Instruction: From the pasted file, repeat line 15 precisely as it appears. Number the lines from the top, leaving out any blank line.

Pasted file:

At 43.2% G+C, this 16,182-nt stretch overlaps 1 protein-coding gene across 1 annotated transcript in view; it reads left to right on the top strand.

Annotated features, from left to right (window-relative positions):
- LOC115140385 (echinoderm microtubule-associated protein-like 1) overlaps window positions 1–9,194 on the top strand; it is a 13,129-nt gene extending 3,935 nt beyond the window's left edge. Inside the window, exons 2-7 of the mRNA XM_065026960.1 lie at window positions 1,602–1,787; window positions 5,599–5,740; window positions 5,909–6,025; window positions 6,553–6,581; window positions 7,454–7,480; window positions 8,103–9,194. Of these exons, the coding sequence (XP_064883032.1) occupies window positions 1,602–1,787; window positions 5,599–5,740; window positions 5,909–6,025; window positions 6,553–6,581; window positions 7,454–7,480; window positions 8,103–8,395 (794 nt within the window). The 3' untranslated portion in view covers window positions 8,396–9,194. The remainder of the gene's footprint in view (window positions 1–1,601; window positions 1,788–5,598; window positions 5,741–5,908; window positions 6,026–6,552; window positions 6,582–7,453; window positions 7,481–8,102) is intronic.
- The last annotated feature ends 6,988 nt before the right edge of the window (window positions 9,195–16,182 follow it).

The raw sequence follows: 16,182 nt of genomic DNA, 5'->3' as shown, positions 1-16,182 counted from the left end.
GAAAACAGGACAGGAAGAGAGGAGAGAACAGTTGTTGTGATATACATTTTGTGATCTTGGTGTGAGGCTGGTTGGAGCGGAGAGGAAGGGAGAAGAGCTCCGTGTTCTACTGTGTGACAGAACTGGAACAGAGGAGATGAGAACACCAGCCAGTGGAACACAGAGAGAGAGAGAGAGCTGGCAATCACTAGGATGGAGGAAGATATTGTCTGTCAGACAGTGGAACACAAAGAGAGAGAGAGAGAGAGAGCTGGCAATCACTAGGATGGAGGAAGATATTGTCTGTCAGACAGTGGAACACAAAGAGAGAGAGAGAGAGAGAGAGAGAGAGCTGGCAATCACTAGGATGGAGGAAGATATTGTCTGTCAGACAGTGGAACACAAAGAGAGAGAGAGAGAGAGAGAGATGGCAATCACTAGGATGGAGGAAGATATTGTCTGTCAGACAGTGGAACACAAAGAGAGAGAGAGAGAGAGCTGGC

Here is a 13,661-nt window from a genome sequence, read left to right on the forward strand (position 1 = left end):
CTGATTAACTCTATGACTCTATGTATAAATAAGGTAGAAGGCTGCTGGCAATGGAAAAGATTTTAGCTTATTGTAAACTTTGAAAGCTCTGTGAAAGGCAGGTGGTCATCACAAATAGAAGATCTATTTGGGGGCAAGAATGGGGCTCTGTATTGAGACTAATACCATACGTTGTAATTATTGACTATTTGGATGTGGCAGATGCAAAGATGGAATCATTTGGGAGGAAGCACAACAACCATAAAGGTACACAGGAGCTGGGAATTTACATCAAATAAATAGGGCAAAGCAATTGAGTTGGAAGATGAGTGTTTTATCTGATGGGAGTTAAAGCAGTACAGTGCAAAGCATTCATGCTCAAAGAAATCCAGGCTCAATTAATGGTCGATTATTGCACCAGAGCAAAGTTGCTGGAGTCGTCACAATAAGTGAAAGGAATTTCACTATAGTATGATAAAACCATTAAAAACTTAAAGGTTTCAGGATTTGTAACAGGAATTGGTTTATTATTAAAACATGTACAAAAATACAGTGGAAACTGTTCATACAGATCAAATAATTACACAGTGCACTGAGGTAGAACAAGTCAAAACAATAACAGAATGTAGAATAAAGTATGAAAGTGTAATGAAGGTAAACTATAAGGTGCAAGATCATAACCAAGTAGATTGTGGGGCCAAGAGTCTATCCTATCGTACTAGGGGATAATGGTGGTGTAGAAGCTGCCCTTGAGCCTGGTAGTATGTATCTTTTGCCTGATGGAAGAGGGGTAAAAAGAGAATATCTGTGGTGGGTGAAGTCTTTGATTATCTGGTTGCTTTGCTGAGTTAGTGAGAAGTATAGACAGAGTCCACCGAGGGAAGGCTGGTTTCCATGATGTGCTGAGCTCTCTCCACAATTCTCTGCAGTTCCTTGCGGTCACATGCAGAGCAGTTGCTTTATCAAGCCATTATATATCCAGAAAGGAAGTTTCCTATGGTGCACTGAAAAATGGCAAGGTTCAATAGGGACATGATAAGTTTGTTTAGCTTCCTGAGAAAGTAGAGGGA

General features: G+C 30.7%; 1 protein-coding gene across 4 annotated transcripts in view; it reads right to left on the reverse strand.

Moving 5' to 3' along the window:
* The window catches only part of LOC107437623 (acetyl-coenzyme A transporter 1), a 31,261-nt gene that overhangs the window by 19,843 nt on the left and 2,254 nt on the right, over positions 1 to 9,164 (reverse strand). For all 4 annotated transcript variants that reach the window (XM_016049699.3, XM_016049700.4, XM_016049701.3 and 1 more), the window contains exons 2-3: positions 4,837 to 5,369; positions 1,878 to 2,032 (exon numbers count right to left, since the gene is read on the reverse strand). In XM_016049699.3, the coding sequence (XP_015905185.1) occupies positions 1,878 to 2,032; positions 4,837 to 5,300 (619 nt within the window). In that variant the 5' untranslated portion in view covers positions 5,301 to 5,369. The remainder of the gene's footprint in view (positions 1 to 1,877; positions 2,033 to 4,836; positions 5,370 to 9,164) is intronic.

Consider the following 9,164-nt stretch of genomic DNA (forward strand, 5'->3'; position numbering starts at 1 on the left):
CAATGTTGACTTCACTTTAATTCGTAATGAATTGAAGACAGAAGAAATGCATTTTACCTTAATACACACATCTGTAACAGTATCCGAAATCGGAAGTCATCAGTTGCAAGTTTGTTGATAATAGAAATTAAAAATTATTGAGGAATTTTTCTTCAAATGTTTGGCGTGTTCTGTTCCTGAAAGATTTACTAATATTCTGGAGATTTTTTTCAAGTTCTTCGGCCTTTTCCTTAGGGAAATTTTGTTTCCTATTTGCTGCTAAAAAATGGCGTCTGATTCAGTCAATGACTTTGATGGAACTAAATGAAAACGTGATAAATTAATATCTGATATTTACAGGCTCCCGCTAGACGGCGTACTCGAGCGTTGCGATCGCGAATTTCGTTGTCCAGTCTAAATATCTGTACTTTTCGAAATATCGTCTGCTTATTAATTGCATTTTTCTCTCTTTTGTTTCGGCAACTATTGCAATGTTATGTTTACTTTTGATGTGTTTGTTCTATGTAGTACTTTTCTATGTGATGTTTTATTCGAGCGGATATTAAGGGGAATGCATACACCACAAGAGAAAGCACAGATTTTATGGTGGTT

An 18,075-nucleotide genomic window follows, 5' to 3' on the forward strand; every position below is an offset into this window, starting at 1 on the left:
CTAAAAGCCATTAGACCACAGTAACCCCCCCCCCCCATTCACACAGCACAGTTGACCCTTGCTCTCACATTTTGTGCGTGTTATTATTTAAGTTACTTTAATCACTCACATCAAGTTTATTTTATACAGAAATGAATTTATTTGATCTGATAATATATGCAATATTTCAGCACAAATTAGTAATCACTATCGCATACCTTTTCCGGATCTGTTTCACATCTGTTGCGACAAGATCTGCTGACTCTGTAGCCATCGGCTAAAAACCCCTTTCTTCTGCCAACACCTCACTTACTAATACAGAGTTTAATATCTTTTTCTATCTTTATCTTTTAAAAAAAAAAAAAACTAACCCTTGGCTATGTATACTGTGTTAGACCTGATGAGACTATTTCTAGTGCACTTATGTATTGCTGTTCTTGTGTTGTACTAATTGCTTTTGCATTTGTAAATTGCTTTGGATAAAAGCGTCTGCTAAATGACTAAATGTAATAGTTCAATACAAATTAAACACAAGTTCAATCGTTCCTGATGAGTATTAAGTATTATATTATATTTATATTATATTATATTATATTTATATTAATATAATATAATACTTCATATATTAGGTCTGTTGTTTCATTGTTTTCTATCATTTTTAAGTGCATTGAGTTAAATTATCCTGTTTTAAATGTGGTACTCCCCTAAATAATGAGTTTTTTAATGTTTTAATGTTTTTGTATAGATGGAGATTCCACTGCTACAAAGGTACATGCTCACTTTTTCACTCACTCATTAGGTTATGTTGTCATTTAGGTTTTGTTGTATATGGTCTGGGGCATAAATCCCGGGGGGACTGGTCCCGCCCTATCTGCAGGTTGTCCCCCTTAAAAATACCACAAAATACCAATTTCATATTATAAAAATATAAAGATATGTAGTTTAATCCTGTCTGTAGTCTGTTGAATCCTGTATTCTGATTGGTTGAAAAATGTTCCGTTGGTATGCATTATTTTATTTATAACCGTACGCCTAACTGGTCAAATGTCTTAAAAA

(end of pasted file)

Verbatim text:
CTAAAAGCCATTAGACCACAGTAACCCCCCCCCCCCATTCACACAGCACAGTTGACCCTTGCTCTCACATTTTGTGCGTGTTATTATTTAAGTTACTTTAATCACTCACATCAAGTTTATTTTATACAGAAATGAATTTATTTGATCTGATAATATATGCAATATTTCAGCACAAATTAGTAATCACTATCGCATACCTTTTCCGGATCTGTTTCACATCTGTTGCGACAAGATCTGCTGACTCTGTAGCCATCGGCTAAAAACCCCTTTCTTCTGCCAACACCTCACTTACTAATACAGAGTTTAATATCTTTTTCTATCTTTATCTTTTAAAAAAAAAAAAAACTAACCCTTGGCTATGTATACTGTGTTAGACCTGATGAGACTATTTCTAGTGCACTTATGTATTGCTGTTCTTGTGTTGTACTAATTGCTTTTGCATTTGTAAATTGCTTTGGATAAAAGCGTCTGCTAAATGACTAAATGTAATAGTTCAATACAAATTAAACACAAGTTCAATCGTTCCTGATGAGTATTAAGTATTATATTATATTTATATTATATTATATTATATTTATATTAATATAATATAATACTTCATATATTAGGTCTGTTGTTTCATTGTTTTCTATCATTTTTAAGTGCATTGAGTTAAATTATCCTGTTTTAAATGTGGTACTCCCCTAAATAATGAGTTTTTTAATGTTTTAATGTTTTTGTATAGATGGAGATTCCACTGCTACAAAGGTACATGCTCACTTTTTCACTCACTCATTAGGTTATGTTGTCATTTAGGTTTTGTTGTATATGGTCTGGGGCATAAATCCCGGGGGGACTGGTCCCGCCCTATCTGCAGGTTGTCCCCCTTAAAAATACCACAAAATACCAATTTCATATTATAAAAATATAAAGATATGTAGTTTAATCCTGTCTGTAGTCTGTTGAATCCTGTATTCTGATTGGTTGAAAAATGTTCCGTTGGTATGCATTATTTTATTTATAACCGTACGCCTAACTGGTCAAATGTCTTAAAAA